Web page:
The future of the profession – Part Two

The future of the profession – Part Two

In the Spring 2018 issue of Dividends, CPA Alberta asked five CPAs to respond to the thought-provoking question: What changes do you foresee for the profession in the future, and what should CPAs do now to be able to successfully navigate those changes? In this post, Dr. Sherif Elbarrad CPA, CMA provides his thoughts on the question.

Disruption could be a threat or an opportunity.

Dr. Sherif Elbarrad CPA, CMA Professor & Chair, Accounting & Finance, and Director, Centre for Applied Learning and Innovative Business Education and Resources (CALIBER), School of Business, MacEwan University

The business community is facing disruption on several fronts. Perhaps most notably, the rapid advancement in technology affects how businesses operate. This also affects how businesses keep track of their activities, which impacts the timing and type of information that management demands. The role of CPAs in supporting businesses is also changing, which means that the education of future CPAs should also change. Because of this dynamic environment, I believe resilience is one of the most important attributes of a CPA.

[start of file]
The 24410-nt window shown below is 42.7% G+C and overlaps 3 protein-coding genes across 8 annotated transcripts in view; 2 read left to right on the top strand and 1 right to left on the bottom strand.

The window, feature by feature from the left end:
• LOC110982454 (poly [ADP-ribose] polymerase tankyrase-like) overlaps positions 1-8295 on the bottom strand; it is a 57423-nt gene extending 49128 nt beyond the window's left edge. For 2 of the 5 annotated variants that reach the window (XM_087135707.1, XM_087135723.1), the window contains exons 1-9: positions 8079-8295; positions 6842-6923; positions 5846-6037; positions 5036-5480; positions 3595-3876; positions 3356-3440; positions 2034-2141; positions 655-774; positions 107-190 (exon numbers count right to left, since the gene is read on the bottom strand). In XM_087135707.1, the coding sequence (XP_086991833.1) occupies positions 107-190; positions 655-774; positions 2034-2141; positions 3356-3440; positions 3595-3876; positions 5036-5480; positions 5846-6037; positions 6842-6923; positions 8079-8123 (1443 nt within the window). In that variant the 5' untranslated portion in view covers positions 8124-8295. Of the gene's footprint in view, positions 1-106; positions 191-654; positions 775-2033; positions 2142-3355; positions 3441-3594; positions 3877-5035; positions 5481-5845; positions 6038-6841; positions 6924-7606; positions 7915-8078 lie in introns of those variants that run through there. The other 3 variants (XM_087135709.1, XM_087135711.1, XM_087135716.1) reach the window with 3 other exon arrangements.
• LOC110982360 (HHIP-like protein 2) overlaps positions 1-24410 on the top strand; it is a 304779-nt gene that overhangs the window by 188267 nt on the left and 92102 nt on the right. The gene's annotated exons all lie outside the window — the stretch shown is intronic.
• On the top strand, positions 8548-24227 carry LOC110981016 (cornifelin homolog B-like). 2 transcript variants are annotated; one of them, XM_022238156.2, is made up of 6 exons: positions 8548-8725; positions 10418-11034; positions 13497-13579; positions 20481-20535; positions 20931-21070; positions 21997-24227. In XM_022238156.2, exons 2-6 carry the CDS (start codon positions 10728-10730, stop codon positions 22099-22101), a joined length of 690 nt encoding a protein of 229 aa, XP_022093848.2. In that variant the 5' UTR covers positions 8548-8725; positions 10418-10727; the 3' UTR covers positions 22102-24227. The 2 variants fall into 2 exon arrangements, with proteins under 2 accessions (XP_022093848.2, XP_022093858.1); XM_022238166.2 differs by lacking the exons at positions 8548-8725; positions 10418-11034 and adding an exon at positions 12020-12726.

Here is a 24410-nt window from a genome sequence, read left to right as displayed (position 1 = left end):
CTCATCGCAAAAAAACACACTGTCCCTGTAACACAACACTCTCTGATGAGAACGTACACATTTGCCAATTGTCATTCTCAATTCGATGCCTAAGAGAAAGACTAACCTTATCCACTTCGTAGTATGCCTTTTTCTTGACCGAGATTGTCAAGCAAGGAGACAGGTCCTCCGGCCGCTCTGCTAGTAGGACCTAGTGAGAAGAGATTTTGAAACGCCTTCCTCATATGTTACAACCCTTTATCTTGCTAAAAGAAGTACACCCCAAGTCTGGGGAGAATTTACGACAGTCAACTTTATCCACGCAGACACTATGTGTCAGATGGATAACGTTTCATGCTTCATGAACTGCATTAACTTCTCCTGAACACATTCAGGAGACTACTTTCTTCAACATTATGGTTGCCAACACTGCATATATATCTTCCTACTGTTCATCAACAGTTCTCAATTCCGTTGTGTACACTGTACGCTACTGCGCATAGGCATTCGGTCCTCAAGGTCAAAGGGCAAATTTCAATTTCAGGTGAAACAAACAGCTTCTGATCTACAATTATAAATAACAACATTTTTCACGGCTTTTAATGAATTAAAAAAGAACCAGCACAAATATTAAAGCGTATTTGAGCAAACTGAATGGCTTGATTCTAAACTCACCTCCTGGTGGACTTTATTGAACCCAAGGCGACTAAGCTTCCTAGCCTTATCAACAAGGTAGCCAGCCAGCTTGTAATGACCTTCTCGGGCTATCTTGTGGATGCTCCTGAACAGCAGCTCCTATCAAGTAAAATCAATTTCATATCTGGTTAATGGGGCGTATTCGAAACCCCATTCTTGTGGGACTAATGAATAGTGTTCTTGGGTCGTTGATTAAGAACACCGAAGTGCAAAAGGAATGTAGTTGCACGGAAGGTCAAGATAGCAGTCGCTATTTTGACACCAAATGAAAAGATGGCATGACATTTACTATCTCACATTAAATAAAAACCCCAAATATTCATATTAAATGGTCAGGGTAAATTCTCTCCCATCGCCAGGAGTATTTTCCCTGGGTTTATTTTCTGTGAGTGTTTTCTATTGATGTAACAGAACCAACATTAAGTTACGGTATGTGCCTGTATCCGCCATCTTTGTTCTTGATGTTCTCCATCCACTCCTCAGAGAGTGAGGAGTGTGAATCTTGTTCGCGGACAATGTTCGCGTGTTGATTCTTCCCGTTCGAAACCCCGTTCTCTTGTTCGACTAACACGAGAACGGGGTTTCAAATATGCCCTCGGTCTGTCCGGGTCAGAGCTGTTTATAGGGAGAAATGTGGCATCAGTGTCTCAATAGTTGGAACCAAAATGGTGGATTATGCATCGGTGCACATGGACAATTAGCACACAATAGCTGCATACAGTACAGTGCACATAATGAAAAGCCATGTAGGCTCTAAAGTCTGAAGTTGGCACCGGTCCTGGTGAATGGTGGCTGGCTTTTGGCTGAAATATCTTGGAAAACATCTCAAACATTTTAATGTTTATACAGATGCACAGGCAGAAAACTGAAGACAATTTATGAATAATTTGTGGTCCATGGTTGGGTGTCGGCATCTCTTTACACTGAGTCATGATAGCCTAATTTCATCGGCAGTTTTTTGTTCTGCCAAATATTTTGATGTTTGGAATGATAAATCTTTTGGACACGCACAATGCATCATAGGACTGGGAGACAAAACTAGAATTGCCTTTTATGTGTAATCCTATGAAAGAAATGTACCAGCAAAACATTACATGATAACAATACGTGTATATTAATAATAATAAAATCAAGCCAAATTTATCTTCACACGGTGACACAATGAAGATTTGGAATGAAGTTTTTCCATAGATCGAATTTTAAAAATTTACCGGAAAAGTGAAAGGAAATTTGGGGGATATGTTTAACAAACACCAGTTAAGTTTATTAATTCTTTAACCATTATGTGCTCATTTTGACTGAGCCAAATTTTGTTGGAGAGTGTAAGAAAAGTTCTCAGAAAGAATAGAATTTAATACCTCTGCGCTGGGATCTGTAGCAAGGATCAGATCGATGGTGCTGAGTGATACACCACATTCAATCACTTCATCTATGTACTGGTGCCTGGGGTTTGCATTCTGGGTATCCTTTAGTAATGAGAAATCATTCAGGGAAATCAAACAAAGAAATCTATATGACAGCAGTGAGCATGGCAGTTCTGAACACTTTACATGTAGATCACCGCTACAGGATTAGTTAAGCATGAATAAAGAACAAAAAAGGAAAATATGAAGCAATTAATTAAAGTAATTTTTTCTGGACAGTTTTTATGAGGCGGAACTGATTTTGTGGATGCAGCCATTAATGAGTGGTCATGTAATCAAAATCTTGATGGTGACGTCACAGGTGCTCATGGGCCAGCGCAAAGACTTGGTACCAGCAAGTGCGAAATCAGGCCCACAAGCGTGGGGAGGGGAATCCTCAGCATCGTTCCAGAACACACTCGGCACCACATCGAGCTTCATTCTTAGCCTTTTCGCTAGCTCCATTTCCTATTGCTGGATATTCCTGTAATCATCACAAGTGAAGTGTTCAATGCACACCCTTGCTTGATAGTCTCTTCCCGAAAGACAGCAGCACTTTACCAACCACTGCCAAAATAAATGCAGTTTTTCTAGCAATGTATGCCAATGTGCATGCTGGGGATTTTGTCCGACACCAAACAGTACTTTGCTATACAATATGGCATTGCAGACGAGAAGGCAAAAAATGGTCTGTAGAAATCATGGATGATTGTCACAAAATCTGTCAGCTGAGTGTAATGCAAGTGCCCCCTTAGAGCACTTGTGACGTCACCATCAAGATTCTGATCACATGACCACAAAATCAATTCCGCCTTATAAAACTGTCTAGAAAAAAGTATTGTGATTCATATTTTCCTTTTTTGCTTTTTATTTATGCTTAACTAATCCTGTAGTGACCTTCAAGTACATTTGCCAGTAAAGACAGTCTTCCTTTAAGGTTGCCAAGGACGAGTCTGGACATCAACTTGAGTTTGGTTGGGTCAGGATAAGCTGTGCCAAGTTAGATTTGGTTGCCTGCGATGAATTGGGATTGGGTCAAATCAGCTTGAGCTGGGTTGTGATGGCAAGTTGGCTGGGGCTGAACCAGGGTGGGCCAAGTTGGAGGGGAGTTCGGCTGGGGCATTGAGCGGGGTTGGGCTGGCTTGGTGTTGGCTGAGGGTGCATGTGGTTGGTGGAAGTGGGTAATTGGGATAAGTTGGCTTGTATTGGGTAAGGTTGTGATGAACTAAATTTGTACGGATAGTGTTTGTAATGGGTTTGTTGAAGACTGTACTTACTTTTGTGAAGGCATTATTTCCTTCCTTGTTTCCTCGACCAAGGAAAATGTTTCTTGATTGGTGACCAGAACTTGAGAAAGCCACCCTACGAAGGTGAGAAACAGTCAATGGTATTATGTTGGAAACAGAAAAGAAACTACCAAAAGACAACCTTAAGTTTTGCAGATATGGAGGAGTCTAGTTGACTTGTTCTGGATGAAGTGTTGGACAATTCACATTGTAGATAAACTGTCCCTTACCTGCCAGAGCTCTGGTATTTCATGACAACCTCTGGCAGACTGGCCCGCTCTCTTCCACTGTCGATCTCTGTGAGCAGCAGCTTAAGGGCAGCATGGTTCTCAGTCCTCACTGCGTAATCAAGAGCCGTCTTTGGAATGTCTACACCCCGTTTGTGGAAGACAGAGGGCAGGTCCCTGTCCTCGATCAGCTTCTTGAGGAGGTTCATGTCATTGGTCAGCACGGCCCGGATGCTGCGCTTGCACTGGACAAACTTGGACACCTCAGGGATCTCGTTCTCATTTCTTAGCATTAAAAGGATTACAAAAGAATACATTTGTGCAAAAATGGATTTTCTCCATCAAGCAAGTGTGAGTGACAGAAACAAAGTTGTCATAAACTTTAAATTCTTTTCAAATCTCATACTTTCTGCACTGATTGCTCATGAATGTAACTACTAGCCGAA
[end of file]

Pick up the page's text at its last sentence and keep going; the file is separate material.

There are several technologies that are going to affect how businesses operate and how auditors and accountants work. For example, I believe that Canadian corporations will be soon required to submit their financial statements using XBRL or eXtensible Business Reporting Language. Another example is blockchain technology, which will invade the business world and disrupt the whole process of tracking and verifying the ownership of assets. It will also disrupt the banking system and international trade, as all transactions will be verified.

The role of the future CPA in fields such as auditing, management consulting, taxation, financial accounting, and planning will change substantially due to the implementation of these new technologies. The future CPA will be expected to be able to employ the necessary tools to meet management expectations. Therefore, data analytics, big data, and data visualizations are necessary skills for the future CPA. CPAs may also have to learn a programing language, such as “R,” and be able to use data mining software.

CPAs must start expanding their knowledge of these tools and technologies in order to ensure the disruption that is happening is an opportunity.

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